I can’t believe that it’s already a year since the world got to know about COVID-19; one year since Wuhan went into lockdown mode, introducing a strategy since being copied worldwide to combat the coronavirus pandemic.
On January 23, Wuhan, a city in central China, the place where it supposedly started, marked the anniversary of the first lockdown and currently World Health Organisation specialists are there, investigating the origin of the pandemic.
Anyway, this week, my local post office had a big surprise for me.
In my post box was a veritable treasure trove of mail I had given up hope of ever receiving, COVID-19 delayed mail.
Some had been posted in July and August 2020 in the UK, and, instead of a one-week delivery, had now arrived some six months later!
Nevertheless, postal delay is probably the least sign of the times, given the misery and havoc the virus has caused, and is still inflicting everywhere, because of the nature of modern transportation, communication and international linkages.
On Wednesday, January 27, 2021, the state funeral of Ghana’s enigmatic former President, Jerry John Rawlings, took place in Accra.
His shock death on November 12, 2020 after a short illness, was reportedly from COVID-19.
But even if it wasn’t the cause, so malevolent is the virus that now every death is associated with it.
Another sign of the times is that there is at present seemingly a growing COVID-19 guidance industry: what to do to protect oneself, what to avoid.
Needless to say, the alleged remedies are so numerous, and different, that they are confusing.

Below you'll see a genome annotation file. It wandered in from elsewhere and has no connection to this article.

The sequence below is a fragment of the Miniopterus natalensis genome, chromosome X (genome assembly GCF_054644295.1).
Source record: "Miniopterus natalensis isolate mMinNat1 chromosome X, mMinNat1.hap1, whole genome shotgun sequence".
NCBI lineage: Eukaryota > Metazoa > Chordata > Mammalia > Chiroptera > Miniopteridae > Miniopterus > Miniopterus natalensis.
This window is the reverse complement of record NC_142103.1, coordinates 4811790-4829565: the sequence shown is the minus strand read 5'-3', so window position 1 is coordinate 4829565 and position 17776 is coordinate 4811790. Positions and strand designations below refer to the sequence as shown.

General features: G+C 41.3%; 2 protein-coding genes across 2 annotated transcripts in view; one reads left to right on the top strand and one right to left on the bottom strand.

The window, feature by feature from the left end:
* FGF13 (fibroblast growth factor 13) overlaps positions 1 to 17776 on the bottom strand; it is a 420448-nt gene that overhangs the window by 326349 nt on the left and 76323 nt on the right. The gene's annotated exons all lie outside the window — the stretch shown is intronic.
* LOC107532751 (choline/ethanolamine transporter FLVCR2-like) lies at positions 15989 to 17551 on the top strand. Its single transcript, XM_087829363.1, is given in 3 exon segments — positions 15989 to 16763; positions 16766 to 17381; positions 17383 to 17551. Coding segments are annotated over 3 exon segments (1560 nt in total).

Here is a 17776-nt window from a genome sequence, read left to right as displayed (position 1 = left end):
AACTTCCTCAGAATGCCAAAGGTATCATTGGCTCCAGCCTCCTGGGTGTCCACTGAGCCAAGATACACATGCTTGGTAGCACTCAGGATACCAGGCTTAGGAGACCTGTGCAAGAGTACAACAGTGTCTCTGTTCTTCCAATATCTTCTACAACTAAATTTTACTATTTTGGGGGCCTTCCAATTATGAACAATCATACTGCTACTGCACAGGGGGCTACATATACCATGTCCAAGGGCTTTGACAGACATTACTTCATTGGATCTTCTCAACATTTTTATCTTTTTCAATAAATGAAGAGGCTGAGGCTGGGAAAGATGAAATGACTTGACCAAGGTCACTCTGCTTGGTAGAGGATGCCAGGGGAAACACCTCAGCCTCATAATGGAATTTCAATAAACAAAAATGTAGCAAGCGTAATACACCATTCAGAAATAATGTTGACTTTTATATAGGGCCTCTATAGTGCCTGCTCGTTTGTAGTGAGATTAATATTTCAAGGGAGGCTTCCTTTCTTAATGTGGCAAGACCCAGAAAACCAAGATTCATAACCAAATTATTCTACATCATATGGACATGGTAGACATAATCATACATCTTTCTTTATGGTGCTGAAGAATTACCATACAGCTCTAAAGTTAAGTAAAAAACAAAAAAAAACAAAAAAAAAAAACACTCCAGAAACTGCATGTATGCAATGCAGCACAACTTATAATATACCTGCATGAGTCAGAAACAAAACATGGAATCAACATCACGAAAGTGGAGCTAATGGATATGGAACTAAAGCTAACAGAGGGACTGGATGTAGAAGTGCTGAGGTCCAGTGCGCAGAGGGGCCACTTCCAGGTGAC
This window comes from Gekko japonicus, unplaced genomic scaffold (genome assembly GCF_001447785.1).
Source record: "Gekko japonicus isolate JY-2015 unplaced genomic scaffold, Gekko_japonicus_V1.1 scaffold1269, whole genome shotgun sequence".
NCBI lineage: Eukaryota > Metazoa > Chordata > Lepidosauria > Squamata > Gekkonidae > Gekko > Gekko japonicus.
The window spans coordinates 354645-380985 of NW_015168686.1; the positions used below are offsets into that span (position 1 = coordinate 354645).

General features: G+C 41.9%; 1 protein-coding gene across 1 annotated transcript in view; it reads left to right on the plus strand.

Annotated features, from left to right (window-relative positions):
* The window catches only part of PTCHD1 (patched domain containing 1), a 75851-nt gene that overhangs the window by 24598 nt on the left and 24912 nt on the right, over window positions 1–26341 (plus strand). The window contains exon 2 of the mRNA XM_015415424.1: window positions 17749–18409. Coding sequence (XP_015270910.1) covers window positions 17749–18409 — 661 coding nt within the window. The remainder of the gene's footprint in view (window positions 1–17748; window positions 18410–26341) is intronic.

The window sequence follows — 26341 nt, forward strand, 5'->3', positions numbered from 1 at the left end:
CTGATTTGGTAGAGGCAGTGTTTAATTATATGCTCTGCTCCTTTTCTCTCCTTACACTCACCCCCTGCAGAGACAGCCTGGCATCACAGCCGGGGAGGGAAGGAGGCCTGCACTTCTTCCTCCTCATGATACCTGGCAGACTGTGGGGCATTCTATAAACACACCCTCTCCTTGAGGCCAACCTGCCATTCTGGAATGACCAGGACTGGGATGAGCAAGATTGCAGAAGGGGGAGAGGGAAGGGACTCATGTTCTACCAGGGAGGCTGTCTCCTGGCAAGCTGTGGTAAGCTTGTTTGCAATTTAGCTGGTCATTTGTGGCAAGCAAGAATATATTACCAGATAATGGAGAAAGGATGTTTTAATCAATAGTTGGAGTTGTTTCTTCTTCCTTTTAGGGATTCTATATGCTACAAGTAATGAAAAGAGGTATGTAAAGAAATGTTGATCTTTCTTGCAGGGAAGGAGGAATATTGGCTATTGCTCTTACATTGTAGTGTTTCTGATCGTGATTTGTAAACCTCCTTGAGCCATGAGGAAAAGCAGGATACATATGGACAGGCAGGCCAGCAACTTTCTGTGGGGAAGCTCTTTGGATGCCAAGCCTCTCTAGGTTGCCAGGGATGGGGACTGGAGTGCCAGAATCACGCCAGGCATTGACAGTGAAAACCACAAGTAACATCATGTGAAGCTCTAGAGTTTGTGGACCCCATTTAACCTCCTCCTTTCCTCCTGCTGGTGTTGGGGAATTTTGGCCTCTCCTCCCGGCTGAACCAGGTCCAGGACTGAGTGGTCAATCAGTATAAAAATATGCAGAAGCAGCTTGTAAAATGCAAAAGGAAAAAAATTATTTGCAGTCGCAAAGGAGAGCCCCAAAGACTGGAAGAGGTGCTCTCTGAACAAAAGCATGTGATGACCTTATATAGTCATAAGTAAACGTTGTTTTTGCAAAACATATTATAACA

Notably, central in all the advice is the importance of constant handwashing with soap under running water.
This has prompted a witty observation that it is curious that a virus which even simple soap and water can kill has, to date, beaten the best scientific brains.
A major talking point in Ghana currently is the Internet posting by Rev Emeritus Prof. Andrews Seth Ayettey, recommending hydrogen peroxide as an “immediate protection” against the virus.
In the article, Prof Ayettey, a former, a former Provost of the College of Health Sciences of the University of Ghana, writes:
“In March 2020, I was prompted to begin to find out what effect hydrogen peroxide as a mouthwash for oral hygiene has on coronaviruses. Working with a team of doctors and medical scientists … we discovered from the literature that these viruses are inactivated with low concentrations of hydrogen peroxide.
“Subsequently, we publicised our findings in the British Medical Journal on the 2nd of July 2020, as in this link, https://www.bmj.com/content/368/bmj.m1252/rr-27. Based on the science, team members and their families and friends started using 1 per cent hydrogen peroxide for mouth washing and throat gargling to establish evidence of protection from the virus.
“When team members exposed to COVID-19 patients tested negative for the virus and remained healthy, we were encouraged to share the use of this oral cleansing agent with several others.”